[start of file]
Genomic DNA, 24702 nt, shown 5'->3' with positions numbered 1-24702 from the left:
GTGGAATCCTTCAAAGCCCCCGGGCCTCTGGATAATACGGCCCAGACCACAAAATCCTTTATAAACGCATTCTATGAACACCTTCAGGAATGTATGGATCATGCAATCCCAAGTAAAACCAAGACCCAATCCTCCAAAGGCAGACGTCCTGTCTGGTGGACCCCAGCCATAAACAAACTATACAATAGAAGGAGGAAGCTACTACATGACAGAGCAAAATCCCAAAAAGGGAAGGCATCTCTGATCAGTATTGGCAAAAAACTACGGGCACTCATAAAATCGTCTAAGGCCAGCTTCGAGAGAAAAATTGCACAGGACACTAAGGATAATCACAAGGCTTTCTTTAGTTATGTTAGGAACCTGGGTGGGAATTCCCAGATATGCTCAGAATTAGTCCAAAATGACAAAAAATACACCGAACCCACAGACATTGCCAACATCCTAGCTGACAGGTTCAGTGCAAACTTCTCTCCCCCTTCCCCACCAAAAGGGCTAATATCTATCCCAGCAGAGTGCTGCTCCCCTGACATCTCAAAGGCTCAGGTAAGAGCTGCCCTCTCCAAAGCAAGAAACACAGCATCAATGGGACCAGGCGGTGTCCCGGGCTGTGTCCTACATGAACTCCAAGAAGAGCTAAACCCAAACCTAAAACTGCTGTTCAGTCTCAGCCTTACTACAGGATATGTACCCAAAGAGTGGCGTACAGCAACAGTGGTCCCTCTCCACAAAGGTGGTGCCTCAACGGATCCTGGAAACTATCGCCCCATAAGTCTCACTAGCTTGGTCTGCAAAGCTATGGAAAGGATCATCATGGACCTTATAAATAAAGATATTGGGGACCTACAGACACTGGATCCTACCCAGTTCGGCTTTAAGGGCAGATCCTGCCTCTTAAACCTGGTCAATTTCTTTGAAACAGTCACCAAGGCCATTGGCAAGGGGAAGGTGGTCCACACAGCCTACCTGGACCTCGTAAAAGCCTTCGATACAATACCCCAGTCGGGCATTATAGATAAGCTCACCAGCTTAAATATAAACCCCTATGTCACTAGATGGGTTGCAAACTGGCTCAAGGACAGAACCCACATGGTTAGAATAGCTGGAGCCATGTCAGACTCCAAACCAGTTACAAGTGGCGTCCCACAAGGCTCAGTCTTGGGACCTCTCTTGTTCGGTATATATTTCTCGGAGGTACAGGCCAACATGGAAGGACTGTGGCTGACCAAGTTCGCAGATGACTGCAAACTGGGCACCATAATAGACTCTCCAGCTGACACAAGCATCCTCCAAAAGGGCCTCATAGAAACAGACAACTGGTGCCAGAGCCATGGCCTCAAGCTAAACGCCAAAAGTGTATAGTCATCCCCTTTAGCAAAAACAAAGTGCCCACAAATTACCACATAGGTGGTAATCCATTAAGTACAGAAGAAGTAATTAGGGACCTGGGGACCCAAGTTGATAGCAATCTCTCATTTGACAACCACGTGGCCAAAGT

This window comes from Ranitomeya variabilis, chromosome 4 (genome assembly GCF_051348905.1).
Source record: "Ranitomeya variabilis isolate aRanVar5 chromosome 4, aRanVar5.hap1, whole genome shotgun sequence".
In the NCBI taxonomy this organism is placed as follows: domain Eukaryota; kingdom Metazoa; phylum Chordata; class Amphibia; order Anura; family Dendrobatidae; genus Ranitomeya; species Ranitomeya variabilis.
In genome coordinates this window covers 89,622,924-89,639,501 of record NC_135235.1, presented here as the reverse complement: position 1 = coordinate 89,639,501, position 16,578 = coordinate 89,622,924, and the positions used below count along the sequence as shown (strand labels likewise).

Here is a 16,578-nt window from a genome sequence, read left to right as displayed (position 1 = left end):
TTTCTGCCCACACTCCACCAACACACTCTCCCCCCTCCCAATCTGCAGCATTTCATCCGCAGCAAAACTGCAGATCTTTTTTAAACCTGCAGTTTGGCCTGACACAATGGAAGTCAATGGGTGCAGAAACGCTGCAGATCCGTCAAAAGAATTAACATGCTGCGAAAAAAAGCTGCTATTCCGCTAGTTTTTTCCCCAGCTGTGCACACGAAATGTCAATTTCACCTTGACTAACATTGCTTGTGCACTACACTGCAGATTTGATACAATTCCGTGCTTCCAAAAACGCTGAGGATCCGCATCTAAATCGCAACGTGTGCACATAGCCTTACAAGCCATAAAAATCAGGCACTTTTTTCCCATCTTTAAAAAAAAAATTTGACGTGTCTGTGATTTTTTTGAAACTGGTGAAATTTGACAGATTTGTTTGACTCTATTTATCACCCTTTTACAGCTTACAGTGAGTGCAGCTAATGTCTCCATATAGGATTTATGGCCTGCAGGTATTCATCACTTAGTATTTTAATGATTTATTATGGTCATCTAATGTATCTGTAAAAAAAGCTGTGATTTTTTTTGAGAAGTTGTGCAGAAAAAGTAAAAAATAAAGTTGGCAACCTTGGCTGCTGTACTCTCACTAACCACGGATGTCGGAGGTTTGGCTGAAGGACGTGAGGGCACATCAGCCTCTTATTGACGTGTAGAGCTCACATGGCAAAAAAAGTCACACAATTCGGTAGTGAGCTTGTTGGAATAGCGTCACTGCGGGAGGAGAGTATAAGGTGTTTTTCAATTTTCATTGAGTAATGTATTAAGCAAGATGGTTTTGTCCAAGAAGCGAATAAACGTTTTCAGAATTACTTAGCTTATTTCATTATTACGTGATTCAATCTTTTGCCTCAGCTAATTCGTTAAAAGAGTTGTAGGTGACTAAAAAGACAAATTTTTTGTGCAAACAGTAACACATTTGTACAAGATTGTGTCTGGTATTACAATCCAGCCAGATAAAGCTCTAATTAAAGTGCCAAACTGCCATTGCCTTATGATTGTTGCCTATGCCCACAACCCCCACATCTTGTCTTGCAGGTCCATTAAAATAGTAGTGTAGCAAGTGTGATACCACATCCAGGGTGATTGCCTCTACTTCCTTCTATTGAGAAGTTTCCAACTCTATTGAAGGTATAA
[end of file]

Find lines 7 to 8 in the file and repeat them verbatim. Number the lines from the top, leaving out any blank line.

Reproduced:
Here is a 16,578-nt window from a genome sequence, read left to right as displayed (position 1 = left end):
TTTCTGCCCACACTCCACCAACACACTCTCCCCCCTCCCAATCTGCAGCATTTCATCCGCAGCAAAACTGCAGATCTTTTTTAAACCTGCAGTTTGGCCTGACACAATGGAAGTCAATGGGTGCAGAAACGCTGCAGATCCGTCAAAAGAATTAACATGCTGCGAAAAAAAGCTGCTATTCCGCTAGTTTTTTCCCCAGCTGTGCACACGAAATGTCAATTTCACCTTGACTAACATTGCTTGTGCACTACACTGCAGATTTGATACAATTCCGTGCTTCCAAAAACGCTGAGGATCCGCATCTAAATCGCAACGTGTGCACATAGCCTTACAAGCCATAAAAATCAGGCACTTTTTTCCCATCTTTAAAAAAAAAATTTGACGTGTCTGTGATTTTTTTGAAACTGGTGAAATTTGACAGATTTGTTTGACTCTATTTATCACCCTTTTACAGCTTACAGTGAGTGCAGCTAATGTCTCCATATAGGATTTATGGCCTGCAGGTATTCATCACTTAGTATTTTAATGATTTATTATGGTCATCTAATGTATCTGTAAAAAAAGCTGTGATTTTTTTTGAGAAGTTGTGCAGAAAAAGTAAAAAATAAAGTTGGCAACCTTGGCTGCTGTACTCTCACTAACCACGGATGTCGGAGGTTTGGCTGAAGGACGTGAGGGCACATCAGCCTCTTATTGACGTGTAGAGCTCACATGGCAAAAAAAGTCACACAATTCGGTAGTGAGCTTGTTGGAATAGCGTCACTGCGGGAGGAGAGTATAAGGTGTTTTTCAATTTTCATTGAGTAATGTATTAAGCAAGATGGTTTTGTCCAAGAAGCGAATAAACGTTTTCAGAATTACTTAGCTTATTTCATTATTACGTGATTCAATCTTTTGCCTCAGCTAATTCGTTAAAAGAGTTGTAGGTGACTAAAAAGACAAATTTTTTGTGCAAACAGTAACACATTTGTACAAGATTGTGTCTGGTATTACAATCCAGCCAGATAAAGCTCTAATTAAAGTGCCAAACTGCCATTGCCTTATGATTGTTGCCTATGCCCACAACCCCCACATCTTGTCTTGCAGGTCCATTAAAATAGTAGTGTAGCAAGTGTGATACCACATCCAGGGTGATTGCCTCTACTTCCTTCTATTGAGAAGTTTCCAACTCTATTGAAGGTATAA